The Football Outsiders numbers are out for this week and they pretty much tell us what our eyes are telling us. I'm posting them here for people's convenience. For those that don't follow these stats they basically are context dependent stats based on field position and situation but also weighted to opponent strength and judged by league averages as well. They usually give an accurate sense of where a team or player is at, at least in the broad sense.
First off, Sanchez is where he has been, down at the bottom of the league. Because these are context dependent stats some of the bigger stat stuffing numbers against weak pass defenses he has had (BUF, IND, NE for instance) really don't count as much.
sidenote: Pro Football Focus who developed a rating that takes into account dropped passes, spikes and throw-aways actually has it even a little worse for Sanchez, rating him second worse in the league to Weeden by a mere 100th of a rating point of difference: Adjusted Quarterback Rating: 76.65 to Weeden's 76.64. This is news for those who think drops are one of the primary reasons for Sanchez's demise. PFF has Sanchez losing only 125 yards in the air to dropped passes so far this year, while 19 quarterbacks have lost more. In terms of frequency Sanchez has been "gifted" a drop by his receiving core every 15.1 attempts, while Brady experienced this every 12.3, Brees every 11.6 and Rodgers every 12.4 (to name a few). Statistically Sanchez isn't really close to being one of the more victimized QBs, rather he is 16th in a field of 32 in terms of drop frequency, while the fans feel every drop as if it is holding him back unfairly. And most condemningly he is last in the league in what PFF calls "Accuracy Percentage" which considers only "aimed" balls and counts drops as catches at 48.4% - more than half the league is over 60% in this stat and 4 QBs are at approximately 80%. The quality of PFF stats which are based on film-study like breakdown is yet to be tested over time, but well worth consideration. We never know who is breaking down the film, and quality might vary team to team and week to week..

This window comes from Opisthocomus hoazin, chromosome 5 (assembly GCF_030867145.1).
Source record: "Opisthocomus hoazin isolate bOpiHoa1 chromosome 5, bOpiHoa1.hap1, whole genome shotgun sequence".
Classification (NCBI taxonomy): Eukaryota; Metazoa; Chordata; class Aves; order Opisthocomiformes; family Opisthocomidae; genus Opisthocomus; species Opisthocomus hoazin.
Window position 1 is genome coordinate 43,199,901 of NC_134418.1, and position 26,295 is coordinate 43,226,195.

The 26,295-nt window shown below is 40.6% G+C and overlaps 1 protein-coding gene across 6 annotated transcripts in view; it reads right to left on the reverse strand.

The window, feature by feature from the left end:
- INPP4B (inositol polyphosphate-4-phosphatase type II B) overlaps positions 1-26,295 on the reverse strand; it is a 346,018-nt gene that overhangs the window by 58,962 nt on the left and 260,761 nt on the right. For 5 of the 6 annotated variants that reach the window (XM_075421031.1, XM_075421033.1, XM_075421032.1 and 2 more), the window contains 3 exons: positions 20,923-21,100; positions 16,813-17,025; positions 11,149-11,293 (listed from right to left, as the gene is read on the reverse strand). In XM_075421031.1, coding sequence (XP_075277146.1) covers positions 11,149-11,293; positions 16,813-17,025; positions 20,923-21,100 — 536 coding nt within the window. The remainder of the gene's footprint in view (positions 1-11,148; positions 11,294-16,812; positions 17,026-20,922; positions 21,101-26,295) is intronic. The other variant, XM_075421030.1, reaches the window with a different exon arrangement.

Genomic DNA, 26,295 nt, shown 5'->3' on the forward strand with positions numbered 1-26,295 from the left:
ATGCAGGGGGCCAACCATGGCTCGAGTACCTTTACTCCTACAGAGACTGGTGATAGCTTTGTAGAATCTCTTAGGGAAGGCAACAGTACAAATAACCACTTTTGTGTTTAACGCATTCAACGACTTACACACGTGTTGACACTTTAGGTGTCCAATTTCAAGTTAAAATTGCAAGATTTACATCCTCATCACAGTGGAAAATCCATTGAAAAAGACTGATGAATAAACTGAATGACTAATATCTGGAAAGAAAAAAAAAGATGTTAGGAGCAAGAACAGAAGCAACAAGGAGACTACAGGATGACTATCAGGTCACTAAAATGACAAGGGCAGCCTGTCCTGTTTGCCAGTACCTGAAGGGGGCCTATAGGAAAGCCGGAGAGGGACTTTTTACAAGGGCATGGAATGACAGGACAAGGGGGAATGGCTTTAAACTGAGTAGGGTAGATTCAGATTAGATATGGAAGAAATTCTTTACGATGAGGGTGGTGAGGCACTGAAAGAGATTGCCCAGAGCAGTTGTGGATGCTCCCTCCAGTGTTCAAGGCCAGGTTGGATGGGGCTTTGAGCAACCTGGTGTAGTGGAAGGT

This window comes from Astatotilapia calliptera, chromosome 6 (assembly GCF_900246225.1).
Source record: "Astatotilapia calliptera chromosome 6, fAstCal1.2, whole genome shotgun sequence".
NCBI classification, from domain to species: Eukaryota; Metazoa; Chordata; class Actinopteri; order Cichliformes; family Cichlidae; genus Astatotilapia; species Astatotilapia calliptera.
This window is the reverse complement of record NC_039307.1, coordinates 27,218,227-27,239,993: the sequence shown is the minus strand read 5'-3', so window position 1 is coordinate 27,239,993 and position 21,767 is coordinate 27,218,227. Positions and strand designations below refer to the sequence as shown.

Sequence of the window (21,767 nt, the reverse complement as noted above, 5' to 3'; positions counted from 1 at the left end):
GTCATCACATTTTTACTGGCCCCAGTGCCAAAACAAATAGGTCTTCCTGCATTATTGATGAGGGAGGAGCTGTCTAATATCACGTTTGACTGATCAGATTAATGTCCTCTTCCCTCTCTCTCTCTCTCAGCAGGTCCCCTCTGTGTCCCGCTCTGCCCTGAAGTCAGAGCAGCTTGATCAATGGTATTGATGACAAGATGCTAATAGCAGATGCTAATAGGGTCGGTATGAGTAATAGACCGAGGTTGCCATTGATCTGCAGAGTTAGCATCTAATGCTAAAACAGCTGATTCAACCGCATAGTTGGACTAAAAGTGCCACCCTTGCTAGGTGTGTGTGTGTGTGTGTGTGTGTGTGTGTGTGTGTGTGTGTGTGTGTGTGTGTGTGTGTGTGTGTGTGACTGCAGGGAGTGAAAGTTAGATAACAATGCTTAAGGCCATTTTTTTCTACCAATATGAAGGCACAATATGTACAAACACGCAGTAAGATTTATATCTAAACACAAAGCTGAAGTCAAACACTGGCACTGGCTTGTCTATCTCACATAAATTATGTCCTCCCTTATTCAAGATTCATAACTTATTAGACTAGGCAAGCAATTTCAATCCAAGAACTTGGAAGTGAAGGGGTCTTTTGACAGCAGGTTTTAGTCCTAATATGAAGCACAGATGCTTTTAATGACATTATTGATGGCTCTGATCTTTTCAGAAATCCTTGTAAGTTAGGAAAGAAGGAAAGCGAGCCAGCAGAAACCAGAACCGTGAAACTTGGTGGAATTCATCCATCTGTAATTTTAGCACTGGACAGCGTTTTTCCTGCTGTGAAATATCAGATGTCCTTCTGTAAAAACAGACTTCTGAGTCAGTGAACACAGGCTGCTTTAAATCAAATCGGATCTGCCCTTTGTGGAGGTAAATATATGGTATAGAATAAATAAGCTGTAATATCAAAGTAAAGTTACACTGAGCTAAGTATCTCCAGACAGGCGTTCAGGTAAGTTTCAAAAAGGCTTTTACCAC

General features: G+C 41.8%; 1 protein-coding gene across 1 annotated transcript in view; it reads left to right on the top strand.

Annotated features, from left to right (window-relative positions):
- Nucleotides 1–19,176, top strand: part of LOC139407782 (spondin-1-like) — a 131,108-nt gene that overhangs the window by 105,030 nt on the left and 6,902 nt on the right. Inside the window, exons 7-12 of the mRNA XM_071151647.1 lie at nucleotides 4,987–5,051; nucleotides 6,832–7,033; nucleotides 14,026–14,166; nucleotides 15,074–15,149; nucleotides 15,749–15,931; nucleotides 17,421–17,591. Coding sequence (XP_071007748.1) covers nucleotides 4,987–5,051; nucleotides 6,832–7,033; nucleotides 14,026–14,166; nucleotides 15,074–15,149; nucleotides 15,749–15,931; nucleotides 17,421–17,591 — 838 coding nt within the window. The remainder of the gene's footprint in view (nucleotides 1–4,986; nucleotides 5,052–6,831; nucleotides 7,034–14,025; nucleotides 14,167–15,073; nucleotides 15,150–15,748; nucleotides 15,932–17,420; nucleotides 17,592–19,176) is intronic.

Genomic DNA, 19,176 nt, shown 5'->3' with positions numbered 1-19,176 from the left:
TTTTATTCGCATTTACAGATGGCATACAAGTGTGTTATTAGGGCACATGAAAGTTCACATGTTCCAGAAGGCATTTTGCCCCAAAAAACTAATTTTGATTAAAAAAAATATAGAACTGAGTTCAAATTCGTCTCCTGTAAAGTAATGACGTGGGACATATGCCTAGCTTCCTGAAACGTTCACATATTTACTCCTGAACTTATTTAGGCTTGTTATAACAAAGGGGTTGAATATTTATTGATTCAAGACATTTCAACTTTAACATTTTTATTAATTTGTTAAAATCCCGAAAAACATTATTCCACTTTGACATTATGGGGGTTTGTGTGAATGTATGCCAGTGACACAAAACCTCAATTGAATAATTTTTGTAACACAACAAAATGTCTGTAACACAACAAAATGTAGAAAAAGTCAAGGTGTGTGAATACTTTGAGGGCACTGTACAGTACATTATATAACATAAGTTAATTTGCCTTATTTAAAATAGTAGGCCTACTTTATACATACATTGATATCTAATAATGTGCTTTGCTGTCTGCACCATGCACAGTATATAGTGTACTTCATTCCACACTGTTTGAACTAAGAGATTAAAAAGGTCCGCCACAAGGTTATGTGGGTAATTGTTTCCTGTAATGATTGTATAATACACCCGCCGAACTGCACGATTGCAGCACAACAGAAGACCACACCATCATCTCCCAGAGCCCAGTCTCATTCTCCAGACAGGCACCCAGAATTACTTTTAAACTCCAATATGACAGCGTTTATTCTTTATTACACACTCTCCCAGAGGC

Like it or not, make up whatever excuse or explanation that you want, Sanchez simply is not performing even as a below average QB in this offense. There are some notable names there with him (Rivers, Newton, Cutler) on the Football Outsiders ratings (and other ratings as well) but the question marks on Mark are very pronounced now, almost catastrophically bad, no matter how good he looks at moments. A Bad QB (at least in this offense) and this really isn't likely to turn around fast.
Secondly, Greene is at the bottom of the league as well, giving us arguably the worst backfield in the NFL other than Cleveland (perhaps you can locate another).
Perhaps symptomatic of Greene's impotence in the offense is that nearly 40% of his runs have gone to the immediate left or right of center, runs averaging a mere 2.4 yards a carry (Powell on the other hand averaged 4.0 yards a carry on these same runs). When the numbers get this bad I'm not sure how one can locate the problem elsewhere. The problem is at least significantly at the skill positions themselves: both Greene and Sanchez. An added expression of their mutual futile relationship is in the passing game: Sanchez has targeted Greene for a pass 20 times this year, but completed only 11. These are basic, easy to complete pass routes (checkdowns, screens, etc). And even more tellingly one is not sure if it is a Sparano strategic decision, but Pro Football Focus reports that Sanchez runs play action only 13.7% of the time on drop backs - 4th lowest in the league with 6 QBs higher than 25% - while holding the 3rd lowest QB rating when using play action: 72.1. 15 QBs have a rating of over 102 when using play action. He doesn't do it often, and when he does it he doesn't do it well. This is something that was supposed to be a strength. With a running back who you can't dependably pass to (accuracy?), and who does not threaten the big run for play action, there is no synergy of effect.
Interestingly, the Offensive Line - which does play a part in RB and QB success grades out okay.